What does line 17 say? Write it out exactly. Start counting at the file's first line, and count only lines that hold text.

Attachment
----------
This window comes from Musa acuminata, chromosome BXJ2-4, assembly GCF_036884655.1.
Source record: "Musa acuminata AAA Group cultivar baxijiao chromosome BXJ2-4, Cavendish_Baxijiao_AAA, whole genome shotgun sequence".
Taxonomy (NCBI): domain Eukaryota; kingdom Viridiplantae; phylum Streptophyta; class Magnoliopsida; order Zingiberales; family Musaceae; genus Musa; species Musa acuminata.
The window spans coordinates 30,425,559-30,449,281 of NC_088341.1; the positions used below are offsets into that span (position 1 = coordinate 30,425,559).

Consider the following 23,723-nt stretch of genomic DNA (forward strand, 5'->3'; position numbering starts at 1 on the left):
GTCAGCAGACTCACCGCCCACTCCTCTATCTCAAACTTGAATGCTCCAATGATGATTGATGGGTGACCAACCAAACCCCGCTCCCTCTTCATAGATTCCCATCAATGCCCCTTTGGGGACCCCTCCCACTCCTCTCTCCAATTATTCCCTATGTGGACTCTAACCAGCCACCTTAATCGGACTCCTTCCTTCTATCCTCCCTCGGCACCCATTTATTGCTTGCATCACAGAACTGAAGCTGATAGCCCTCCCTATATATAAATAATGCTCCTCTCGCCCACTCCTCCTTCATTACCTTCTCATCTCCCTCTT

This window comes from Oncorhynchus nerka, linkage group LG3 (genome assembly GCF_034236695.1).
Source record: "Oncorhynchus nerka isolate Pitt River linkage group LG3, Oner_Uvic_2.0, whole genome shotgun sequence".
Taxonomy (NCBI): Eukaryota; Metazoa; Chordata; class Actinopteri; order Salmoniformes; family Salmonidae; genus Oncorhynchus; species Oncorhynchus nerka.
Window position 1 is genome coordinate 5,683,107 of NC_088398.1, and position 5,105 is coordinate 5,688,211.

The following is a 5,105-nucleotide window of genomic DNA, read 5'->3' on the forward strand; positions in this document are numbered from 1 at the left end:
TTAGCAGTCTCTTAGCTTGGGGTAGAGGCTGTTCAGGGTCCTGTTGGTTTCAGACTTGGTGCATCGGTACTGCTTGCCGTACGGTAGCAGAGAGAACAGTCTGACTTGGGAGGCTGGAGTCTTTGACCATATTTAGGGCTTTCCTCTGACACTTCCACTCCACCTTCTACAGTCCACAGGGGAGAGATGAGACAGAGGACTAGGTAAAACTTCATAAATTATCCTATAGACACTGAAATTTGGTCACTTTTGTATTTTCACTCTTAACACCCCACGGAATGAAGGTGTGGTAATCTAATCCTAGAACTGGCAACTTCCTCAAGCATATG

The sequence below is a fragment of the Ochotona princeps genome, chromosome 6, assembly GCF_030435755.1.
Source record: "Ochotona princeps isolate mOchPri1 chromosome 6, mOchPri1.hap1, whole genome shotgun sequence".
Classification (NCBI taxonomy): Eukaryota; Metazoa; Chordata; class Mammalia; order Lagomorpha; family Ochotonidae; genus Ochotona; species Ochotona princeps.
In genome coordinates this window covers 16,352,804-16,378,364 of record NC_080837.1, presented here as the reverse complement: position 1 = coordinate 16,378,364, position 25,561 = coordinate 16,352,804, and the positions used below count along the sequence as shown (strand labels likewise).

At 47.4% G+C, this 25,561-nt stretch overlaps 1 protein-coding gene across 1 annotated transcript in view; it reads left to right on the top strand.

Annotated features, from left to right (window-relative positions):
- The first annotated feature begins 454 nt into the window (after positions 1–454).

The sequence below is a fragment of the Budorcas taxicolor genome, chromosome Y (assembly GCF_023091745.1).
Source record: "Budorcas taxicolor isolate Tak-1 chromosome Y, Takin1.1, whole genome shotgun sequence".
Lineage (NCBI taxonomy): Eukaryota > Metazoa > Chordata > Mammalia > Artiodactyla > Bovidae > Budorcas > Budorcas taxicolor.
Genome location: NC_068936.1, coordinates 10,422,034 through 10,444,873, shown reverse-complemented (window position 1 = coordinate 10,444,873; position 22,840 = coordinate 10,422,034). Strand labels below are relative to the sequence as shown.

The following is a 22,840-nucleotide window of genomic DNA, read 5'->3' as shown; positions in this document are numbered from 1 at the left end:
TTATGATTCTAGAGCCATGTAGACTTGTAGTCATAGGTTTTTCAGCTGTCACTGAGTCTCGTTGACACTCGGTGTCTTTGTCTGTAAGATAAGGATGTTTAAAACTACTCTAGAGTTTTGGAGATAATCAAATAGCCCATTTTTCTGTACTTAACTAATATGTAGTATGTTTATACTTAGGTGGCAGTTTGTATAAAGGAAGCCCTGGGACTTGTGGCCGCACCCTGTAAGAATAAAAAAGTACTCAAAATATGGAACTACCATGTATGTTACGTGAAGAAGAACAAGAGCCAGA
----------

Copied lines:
At 47.4% G+C, this 25,561-nt stretch overlaps 1 protein-coding gene across 1 annotated transcript in view; it reads left to right on the top strand.